Gallup was arguably the best wide-receiver in the conference (and at worst, a coin-flip with the guy below, but it doesn’t really matter). However, he was the best weapon on a Rams team that didn’t have many and that will come into play this week. This will give Gallup a chance to show whether he was the productive of a system that featured him more than others and whether he feasted on the competition in the MWC. If he is able to showcase the wealth of talent he possesses and if coaches can give him a few pointers or techniques to unlock even more skills, it will be a huge win for him this week.
Gallup can take advantage of what could be a weaker WR class. He already has people talking about him, from being a Biletnikoff Award finalist and a All-American. He will definitely be drafted, probably in the mix at day 2 currently. However, if he can shake off some Group of 5 stereotypes some may have, his already good stock will rise and he could end up early day 2 or even sneak into the day 1 conversation.
WR Cedric Wilson (Boise State)
Much of what was said about Gallup can be said about Wilson as well. He is as athletic and talented as they come. He put up two years of insane production and did so in an offense that featured other highly skilled players both years he was there. Plus, he’s an NFL legacy with his dad playing in the league as well. He’s a bit lean and that could contribute to concerns about his injury-history and durability. On the flip side of that, he played often at well-less than 100% and still produced quite well. Even with two great seasons on his resume, he is still quite young at the WR position. Working with NFL coaches will only help him continue to improve and channel his raw athleticism.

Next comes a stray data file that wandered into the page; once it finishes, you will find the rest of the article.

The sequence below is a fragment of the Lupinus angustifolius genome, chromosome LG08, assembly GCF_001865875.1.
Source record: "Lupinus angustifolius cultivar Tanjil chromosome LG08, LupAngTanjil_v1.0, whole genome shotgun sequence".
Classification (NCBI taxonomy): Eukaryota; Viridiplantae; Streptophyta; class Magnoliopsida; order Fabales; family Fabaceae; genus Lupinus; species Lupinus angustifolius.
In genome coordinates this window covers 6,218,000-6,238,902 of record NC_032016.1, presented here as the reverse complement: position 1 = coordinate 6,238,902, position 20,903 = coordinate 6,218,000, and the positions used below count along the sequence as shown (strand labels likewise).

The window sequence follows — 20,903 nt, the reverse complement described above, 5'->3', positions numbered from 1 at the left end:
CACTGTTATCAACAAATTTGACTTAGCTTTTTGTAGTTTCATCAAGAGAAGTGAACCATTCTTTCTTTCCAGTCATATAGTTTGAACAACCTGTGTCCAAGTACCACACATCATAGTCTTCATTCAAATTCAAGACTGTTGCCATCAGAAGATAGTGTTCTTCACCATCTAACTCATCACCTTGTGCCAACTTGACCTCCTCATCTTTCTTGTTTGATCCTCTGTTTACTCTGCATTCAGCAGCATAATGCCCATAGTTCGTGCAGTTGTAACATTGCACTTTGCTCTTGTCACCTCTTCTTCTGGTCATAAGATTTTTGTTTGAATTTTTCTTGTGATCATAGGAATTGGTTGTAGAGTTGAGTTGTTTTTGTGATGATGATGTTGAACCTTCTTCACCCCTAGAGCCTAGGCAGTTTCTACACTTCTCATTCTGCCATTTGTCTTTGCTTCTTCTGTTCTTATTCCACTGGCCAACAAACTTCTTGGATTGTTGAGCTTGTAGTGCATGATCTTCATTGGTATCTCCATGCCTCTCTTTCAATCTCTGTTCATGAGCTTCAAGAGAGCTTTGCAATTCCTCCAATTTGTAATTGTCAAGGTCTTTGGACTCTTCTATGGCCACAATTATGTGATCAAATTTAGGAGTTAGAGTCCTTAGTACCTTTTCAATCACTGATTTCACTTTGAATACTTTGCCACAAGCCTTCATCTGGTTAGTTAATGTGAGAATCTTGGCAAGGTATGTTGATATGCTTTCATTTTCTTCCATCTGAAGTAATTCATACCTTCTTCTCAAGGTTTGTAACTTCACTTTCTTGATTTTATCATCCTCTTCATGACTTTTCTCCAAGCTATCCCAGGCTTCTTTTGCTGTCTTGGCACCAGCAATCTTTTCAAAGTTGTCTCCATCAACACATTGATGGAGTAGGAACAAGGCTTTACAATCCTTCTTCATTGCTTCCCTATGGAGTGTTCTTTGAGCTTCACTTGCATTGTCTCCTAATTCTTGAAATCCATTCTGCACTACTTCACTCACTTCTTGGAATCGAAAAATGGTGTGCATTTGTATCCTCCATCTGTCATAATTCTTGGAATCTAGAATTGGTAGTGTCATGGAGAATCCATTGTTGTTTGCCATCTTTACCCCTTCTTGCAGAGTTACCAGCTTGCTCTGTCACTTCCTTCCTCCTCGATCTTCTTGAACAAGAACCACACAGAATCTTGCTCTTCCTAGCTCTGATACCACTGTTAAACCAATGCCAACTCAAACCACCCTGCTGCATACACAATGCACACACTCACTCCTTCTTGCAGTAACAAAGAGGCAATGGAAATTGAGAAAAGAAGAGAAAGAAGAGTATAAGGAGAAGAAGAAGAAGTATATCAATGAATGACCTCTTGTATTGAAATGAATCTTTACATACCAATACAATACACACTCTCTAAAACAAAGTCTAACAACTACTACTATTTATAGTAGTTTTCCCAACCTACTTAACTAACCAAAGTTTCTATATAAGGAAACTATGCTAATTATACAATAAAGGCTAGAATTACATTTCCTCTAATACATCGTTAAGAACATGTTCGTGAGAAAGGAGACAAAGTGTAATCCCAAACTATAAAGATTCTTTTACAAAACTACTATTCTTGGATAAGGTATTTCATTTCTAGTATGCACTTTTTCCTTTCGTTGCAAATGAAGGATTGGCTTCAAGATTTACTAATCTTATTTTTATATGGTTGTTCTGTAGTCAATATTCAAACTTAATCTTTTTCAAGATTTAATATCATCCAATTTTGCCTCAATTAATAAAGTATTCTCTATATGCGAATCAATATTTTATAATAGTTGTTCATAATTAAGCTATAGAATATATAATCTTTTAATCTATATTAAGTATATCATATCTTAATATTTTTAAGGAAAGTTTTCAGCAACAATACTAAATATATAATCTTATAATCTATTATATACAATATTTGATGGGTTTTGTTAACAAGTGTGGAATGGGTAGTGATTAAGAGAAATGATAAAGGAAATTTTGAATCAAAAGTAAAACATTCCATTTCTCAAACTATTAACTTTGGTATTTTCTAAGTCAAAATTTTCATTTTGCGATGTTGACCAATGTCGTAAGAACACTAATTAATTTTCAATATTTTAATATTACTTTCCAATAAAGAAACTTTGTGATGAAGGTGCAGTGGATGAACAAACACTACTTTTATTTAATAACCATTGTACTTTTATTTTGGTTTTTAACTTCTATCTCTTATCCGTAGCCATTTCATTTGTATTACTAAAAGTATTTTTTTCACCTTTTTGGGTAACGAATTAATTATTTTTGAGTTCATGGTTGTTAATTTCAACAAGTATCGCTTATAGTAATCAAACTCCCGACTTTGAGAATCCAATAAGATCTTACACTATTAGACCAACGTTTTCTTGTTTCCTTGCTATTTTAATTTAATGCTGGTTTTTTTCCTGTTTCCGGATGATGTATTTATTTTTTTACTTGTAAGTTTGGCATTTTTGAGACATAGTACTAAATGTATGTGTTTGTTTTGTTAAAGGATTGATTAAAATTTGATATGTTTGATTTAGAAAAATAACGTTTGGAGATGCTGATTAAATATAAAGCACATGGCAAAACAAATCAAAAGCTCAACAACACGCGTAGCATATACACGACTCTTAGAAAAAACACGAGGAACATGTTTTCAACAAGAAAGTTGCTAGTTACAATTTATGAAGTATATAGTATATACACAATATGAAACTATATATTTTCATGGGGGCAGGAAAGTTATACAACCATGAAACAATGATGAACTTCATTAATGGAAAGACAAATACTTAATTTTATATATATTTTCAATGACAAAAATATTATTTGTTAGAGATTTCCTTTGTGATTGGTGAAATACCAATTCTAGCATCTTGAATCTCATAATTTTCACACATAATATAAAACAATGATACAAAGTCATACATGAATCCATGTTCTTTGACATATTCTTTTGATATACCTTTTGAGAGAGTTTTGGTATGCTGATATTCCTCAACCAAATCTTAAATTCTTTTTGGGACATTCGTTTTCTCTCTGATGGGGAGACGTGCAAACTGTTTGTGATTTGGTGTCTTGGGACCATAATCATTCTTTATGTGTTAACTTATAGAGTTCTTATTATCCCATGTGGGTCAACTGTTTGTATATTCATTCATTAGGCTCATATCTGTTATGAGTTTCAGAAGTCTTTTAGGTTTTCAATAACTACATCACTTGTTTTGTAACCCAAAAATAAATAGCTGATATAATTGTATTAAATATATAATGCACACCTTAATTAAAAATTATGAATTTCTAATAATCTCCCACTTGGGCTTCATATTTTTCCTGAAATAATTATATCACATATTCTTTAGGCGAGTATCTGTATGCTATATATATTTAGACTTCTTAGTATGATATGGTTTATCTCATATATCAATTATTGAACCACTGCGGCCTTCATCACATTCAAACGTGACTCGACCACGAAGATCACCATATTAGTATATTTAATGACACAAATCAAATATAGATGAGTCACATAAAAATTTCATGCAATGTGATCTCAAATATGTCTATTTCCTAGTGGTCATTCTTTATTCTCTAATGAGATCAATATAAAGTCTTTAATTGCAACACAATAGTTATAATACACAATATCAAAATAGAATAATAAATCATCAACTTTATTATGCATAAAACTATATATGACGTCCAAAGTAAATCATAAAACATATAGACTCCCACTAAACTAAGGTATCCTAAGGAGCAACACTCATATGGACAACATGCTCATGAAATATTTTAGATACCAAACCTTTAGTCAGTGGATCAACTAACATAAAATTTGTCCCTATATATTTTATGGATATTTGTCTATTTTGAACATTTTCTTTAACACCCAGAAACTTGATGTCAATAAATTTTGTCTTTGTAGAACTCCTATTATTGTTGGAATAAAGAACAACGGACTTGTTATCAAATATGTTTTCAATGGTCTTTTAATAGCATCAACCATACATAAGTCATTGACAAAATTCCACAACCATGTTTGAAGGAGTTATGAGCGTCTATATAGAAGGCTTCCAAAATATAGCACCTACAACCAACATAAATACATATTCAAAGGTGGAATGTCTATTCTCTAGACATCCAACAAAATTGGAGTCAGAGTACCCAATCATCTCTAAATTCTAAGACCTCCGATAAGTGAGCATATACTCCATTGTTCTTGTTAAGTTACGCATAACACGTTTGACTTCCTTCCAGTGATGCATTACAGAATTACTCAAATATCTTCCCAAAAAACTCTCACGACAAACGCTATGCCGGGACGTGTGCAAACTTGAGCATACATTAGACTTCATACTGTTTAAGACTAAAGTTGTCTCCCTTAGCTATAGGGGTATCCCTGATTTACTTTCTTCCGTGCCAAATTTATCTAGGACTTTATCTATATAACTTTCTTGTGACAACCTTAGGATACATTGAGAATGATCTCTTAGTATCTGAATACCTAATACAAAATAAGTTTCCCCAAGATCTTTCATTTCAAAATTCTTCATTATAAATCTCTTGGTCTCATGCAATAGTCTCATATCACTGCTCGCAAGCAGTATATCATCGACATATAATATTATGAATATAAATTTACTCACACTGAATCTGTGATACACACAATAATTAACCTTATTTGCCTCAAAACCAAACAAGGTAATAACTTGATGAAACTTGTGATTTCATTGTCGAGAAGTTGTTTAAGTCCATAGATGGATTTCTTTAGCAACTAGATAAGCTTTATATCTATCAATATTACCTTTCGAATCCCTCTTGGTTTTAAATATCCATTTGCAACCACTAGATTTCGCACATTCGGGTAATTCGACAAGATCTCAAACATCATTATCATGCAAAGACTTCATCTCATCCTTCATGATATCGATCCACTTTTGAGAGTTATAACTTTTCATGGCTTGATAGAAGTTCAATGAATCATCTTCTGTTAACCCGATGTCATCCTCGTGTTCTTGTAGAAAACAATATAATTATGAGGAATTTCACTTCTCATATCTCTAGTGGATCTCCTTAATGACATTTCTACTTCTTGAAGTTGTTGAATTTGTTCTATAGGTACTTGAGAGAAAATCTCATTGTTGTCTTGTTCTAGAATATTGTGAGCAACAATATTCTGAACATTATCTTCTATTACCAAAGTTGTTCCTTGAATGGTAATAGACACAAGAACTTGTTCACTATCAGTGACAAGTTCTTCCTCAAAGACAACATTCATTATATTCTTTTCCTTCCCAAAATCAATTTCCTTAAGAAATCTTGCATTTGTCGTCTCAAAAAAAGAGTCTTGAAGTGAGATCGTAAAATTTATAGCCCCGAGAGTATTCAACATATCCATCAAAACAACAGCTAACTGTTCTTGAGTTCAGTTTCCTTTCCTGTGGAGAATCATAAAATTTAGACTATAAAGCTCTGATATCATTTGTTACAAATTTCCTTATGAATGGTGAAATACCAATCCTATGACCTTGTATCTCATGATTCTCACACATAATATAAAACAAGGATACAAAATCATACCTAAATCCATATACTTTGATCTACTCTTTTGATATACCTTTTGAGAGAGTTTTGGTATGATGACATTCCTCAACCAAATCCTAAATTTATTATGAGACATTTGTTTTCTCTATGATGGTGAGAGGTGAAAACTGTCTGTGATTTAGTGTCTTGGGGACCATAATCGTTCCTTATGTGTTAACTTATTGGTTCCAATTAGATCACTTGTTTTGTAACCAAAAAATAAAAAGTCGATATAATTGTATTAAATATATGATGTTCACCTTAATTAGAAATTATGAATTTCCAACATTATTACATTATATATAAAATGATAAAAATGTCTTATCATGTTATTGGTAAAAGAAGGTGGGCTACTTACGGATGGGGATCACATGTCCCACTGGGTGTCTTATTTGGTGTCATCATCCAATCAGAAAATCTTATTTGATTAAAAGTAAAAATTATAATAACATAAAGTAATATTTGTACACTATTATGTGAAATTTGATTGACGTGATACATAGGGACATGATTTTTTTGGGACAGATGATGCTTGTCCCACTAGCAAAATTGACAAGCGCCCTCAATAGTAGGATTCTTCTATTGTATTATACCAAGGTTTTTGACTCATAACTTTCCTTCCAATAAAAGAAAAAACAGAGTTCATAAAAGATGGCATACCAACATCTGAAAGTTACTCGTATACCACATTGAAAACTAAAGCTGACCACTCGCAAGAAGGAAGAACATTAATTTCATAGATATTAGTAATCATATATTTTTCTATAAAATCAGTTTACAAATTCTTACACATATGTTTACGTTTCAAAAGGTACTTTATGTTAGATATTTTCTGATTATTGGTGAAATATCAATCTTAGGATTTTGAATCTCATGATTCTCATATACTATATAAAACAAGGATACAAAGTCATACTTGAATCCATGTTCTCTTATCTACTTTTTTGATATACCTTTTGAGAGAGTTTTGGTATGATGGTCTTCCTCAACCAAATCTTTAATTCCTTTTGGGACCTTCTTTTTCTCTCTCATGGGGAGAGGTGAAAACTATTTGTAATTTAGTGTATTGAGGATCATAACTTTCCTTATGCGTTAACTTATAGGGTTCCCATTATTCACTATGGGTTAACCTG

This week will be a great opportunity for Wilson to show his maturity and knowledge as well as his skills. Having experience as a returner can’t hurt either. He will have a chance to silence doubters about his size and durability and let his talent speak for himself. He rarely lost 1v1 match-ups in college if he can prove difficult to guard this week, he could see his stock soar. The guess going in is that he’s a mid-round pick and again, a weaker WR class could help him move towards the top of team’s boards.
S Trayvon Henderson (Hawaii)
(Contribution by Jeremy Rodriguez, our Hawaii beat reporter)
Trayvon was a surprise omission from the All-MW honors. While somewhat undersized, Henderson is quick and strong. His calling-card is stopping the run. If there is a weakness, he struggles in coverage at times, but really his corners were mostly to blame for that. Being undersized for a safety and having doubts about coverage could make him a bit position-less at the moment. He needs to squash the doubts about that. If he can show the ability to be a classic box-safety or even cover well enough this week where he could play the SLB/Nickel that is coveted by teams in today’s game. Henderson’s ability to makes plays on special teams helps as well.
Teams might knock him for his size, but he’s well-rounded and knows where to be on the field. Showing that at the Senior Bowl could definitely help his stock. He is also projected by some to be a mid-round pick. If he’s able to get on the radar with a strong showing and prove his versatility and well-rounded game is more than a myth, perhaps an early day 2 rise is possible.
Tomorrow we will look at the 4 MWC players on the South Team
Your turn. Do you agree or disagree with these thoughts? Where would you draft each of these players? Which teams or schemes do you think would be good fits? Comment below.